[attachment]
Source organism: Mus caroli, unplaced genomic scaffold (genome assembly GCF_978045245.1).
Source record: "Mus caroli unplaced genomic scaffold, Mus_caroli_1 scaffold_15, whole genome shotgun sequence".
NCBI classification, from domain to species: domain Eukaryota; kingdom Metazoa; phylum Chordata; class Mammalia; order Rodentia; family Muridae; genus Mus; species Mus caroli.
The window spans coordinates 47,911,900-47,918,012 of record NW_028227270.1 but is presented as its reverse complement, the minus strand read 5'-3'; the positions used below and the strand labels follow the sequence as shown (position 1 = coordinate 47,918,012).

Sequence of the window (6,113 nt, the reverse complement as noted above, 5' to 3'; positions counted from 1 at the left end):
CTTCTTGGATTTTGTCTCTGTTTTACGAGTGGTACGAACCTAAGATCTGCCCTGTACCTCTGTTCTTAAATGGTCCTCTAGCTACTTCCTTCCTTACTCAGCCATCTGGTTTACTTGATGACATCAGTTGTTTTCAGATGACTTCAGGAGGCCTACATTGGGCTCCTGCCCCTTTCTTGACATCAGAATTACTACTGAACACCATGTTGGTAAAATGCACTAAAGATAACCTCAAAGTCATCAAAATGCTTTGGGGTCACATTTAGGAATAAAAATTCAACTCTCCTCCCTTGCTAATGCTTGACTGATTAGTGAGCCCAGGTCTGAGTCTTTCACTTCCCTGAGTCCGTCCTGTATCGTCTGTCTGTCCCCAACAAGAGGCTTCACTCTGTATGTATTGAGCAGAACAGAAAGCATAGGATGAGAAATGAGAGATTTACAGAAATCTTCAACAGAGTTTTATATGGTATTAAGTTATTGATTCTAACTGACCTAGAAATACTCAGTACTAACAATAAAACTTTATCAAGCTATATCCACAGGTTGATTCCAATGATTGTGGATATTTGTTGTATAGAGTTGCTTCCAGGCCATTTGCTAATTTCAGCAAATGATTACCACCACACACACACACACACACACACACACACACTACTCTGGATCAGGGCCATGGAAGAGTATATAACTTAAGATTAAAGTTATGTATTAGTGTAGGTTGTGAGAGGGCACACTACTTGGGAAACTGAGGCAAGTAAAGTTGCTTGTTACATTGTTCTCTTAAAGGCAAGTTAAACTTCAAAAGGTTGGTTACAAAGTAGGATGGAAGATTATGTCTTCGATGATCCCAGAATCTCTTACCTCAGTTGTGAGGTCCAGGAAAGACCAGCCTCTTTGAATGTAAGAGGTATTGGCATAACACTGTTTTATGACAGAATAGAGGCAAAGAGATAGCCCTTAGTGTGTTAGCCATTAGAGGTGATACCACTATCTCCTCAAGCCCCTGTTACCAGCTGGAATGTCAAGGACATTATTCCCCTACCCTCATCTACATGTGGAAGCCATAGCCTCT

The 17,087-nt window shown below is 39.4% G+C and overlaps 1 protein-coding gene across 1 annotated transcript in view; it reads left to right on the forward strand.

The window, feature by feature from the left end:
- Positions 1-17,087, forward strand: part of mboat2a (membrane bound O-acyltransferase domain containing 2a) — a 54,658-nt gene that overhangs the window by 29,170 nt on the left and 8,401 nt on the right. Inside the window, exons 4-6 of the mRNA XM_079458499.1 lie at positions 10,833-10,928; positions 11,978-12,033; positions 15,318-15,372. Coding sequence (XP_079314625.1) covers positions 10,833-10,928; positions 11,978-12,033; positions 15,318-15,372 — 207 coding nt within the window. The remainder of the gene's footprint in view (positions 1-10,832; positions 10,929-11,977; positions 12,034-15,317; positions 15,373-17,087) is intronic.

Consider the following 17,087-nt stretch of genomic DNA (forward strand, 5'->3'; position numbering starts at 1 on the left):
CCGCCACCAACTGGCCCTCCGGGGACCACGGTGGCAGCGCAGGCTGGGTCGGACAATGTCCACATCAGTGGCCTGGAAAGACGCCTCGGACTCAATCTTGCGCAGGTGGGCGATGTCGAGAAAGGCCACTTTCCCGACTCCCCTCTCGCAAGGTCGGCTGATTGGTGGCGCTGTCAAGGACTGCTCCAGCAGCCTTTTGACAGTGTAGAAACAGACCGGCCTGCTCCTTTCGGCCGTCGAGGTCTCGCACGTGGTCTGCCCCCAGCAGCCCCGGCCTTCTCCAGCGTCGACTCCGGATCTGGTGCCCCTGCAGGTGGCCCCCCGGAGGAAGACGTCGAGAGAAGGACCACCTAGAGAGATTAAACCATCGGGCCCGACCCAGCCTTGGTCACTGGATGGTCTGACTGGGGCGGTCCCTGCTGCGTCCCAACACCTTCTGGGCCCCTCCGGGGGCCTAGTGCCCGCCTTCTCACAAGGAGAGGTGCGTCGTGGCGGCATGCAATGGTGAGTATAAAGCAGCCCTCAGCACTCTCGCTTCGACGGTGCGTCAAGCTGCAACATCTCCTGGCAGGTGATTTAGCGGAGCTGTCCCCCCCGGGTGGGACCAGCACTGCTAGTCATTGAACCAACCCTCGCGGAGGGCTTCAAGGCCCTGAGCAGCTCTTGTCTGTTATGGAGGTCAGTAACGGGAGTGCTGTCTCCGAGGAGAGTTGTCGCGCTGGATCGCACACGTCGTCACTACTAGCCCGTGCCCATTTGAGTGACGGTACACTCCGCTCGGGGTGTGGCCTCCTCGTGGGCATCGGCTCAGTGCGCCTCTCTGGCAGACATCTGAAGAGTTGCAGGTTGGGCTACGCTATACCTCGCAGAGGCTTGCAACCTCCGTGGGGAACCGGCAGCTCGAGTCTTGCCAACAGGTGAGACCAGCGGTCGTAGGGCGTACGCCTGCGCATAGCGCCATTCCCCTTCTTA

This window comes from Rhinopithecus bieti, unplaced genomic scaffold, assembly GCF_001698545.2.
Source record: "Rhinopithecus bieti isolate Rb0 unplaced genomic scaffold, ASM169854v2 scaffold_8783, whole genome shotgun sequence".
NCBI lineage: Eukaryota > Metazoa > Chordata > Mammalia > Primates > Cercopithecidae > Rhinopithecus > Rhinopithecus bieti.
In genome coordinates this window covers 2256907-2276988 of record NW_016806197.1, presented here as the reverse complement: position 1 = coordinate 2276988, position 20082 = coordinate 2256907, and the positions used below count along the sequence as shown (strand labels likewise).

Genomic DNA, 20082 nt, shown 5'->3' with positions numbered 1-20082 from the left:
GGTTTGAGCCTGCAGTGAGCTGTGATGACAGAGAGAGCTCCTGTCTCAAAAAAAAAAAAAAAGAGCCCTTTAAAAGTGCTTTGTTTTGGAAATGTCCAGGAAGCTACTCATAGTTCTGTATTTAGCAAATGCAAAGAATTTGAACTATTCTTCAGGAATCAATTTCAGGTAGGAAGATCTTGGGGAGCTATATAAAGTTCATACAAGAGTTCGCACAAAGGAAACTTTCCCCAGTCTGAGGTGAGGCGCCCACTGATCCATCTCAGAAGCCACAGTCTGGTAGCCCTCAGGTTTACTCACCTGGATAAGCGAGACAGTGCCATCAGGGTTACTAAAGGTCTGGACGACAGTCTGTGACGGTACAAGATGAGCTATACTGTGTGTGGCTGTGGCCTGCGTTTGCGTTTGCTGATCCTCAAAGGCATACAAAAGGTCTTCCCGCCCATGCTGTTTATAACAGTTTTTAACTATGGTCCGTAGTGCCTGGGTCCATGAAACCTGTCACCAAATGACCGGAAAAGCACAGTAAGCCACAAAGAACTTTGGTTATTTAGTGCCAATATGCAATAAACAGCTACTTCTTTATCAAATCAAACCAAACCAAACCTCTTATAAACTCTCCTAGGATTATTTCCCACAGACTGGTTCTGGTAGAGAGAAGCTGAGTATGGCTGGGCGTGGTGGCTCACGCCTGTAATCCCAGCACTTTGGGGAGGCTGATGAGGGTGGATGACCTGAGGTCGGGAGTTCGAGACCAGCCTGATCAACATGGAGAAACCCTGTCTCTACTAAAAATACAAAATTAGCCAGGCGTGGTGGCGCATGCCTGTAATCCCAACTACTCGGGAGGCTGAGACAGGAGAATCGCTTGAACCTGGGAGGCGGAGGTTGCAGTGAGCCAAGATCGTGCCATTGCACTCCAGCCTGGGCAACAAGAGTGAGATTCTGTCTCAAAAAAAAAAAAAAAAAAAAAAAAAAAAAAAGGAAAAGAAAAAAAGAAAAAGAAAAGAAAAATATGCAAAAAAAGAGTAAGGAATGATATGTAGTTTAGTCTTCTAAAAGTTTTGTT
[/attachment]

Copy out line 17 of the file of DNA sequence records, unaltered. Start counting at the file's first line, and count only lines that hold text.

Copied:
GGTTTGAGCCTGCAGTGAGCTGTGATGACAGAGAGAGCTCCTGTCTCAAAAAAAAAAAAAAAGAGCCCTTTAAAAGTGCTTTGTTTTGGAAATGTCCAGGAAGCTACTCATAGTTCTGTATTTAGCAAATGCAAAGAATTTGAACTATTCTTCAGGAATCAATTTCAGGTAGGAAGATCTTGGGGAGCTATATAAAGTTCATACAAGAGTTCGCACAAAGGAAACTTTCCCCAGTCTGAGGTGAGGCGCCCACTGATCCATCTCAGAAGCCACAGTCTGGTAGCCCTCAGGTTTACTCACCTGGATAAGCGAGACAGTGCCATCAGGGTTACTAAAGGTCTGGACGACAGTCTGTGACGGTACAAGATGAGCTATACTGTGTGTGGCTGTGGCCTGCGTTTGCGTTTGCTGATCCTCAAAGGCATACAAAAGGTCTTCCCGCCCATGCTGTTTATAACAGTTTTTAACTATGGTCCGTAGTGCCTGGGTCCATGAAACCTGTCACCAAATGACCGGAAAAGCACAGTAAGCCACAAAGAACTTTGGTTATTTAGTGCCAATATGCAATAAACAGCTACTTCTTTATCAAATCAAACCAAACCAAACCTCTTATAAACTCTCCTAGGATTATTTCCCACAGACTGGTTCTGGTAGAGAGAAGCTGAGTATGGCTGGGCGTGGTGGCTCACGCCTGTAATCCCAGCACTTTGGGGAGGCTGATGAGGGTGGATGACCTGAGGTCGGGAGTTCGAGACCAGCCTGATCAACATGGAGAAACCCTGTCTCTACTAAAAATACAAAATTAGCCAGGCGTGGTGGCGCATGCCTGTAATCCCAACTACTCGGGAGGCTGAGACAGGAGAATCGCTTGAACCTGGGAGGCGGAGGTTGCAGTGAGCCAAGATCGTGCCATTGCACTCCAGCCTGGGCAACAAGAGTGAGATTCTGTCTCAAAAAAAAAAAAAAAAAAAAAAAAAAAAAAAGGAAAAGAAAAAAAGAAAAAGAAAAGAAAAATATGCAAAAAAAGAGTAAGGAATGATATGTAGTTTAGTCTTCTAAAAGTTTTGTT